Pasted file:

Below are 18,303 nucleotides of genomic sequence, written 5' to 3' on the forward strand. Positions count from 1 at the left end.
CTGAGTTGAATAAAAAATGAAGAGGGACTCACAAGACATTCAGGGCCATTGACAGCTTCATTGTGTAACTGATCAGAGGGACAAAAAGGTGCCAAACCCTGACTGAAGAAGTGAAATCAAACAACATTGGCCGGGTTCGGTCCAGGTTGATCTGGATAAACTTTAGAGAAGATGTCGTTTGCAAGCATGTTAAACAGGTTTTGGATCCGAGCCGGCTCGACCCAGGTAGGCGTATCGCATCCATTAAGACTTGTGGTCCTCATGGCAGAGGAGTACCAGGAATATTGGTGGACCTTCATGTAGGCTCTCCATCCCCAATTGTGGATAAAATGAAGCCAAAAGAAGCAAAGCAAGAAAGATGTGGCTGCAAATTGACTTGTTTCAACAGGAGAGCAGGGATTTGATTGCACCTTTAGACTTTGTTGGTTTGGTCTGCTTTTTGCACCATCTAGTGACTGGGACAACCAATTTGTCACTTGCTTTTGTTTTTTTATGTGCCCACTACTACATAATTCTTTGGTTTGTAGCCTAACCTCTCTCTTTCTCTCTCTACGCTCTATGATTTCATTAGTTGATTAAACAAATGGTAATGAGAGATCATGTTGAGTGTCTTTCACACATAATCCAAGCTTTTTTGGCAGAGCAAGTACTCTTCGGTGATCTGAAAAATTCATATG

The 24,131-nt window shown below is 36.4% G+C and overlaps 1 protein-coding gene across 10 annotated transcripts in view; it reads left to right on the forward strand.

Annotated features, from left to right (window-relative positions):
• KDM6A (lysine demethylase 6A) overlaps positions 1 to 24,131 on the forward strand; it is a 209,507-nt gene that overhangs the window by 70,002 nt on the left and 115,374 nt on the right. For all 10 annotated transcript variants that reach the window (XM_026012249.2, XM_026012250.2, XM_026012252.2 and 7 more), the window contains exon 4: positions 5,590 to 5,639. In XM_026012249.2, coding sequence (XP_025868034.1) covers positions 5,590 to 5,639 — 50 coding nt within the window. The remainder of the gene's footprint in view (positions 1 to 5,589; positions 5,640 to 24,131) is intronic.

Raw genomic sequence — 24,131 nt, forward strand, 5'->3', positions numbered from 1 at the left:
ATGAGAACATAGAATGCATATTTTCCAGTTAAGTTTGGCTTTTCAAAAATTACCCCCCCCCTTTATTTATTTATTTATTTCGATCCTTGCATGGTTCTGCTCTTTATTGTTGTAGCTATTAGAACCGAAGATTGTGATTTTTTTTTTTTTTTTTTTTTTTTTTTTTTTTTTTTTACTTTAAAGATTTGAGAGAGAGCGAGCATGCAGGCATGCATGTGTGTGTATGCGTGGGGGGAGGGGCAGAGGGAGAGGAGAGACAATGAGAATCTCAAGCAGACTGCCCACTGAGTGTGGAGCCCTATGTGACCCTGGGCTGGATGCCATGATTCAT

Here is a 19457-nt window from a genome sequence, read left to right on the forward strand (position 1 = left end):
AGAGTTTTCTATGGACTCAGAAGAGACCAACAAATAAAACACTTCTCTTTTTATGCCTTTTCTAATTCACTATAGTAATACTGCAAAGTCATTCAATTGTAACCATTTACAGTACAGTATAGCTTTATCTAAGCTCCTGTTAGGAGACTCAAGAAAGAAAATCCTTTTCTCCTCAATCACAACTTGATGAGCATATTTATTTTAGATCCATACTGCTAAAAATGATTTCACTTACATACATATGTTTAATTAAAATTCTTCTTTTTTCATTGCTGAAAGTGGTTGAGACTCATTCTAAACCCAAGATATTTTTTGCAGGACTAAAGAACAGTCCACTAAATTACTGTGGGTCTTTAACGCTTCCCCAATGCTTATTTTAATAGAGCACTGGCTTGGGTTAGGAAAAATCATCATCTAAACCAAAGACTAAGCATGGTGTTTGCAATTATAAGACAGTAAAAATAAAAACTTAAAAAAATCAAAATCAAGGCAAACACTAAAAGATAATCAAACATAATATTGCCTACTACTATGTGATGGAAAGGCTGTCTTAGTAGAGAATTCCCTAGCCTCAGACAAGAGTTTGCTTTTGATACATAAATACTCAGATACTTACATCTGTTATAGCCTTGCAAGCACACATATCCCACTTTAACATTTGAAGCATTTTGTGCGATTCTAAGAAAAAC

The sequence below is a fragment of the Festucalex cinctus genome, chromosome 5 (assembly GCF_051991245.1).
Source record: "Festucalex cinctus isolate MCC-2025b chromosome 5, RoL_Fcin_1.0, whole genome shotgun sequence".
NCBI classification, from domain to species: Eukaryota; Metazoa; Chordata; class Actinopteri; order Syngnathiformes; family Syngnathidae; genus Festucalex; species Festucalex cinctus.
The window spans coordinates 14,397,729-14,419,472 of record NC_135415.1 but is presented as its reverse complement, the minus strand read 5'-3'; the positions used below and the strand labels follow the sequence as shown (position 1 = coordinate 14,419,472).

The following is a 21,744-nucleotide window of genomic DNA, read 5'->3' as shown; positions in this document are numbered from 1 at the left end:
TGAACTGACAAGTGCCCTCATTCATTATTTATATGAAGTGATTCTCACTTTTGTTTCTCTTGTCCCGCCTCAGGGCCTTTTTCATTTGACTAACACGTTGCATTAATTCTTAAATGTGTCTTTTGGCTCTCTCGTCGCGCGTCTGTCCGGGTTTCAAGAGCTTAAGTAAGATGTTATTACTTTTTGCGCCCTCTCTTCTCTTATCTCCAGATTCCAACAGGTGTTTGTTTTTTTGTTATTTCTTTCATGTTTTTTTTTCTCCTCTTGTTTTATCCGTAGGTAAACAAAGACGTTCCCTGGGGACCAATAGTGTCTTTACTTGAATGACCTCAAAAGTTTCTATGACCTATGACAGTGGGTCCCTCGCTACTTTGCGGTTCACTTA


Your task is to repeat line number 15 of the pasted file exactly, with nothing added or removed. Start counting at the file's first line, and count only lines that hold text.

TGAACTGACAAGTGCCCTCATTCATTATTTATATGAAGTGATTCTCACTTTTGTTTCTCTTGTCCCGCCTCAGGGCCTTTTTCATTTGACTAACACGTTGCATTAATTCTTAAATGTGTCTTTTGGCTCTCTCGTCGCGCGTCTGTCCGGGTTTCAAGAGCTTAAGTAAGATGTTATTACTTTTTGCGCCCTCTCTTCTCTTATCTCCAGATTCCAACAGGTGTTTGTTTTTTTGTTATTTCTTTCATGTTTTTTTTTCTCCTCTTGTTTTATCCGTAGGTAAACAAAGACGTTCCCTGGGGACCAATAGTGTCTTTACTTGAATGACCTCAAAAGTTTCTATGACCTATGACAGTGGGTCCCTCGCTACTTTGCGGTTCACTTA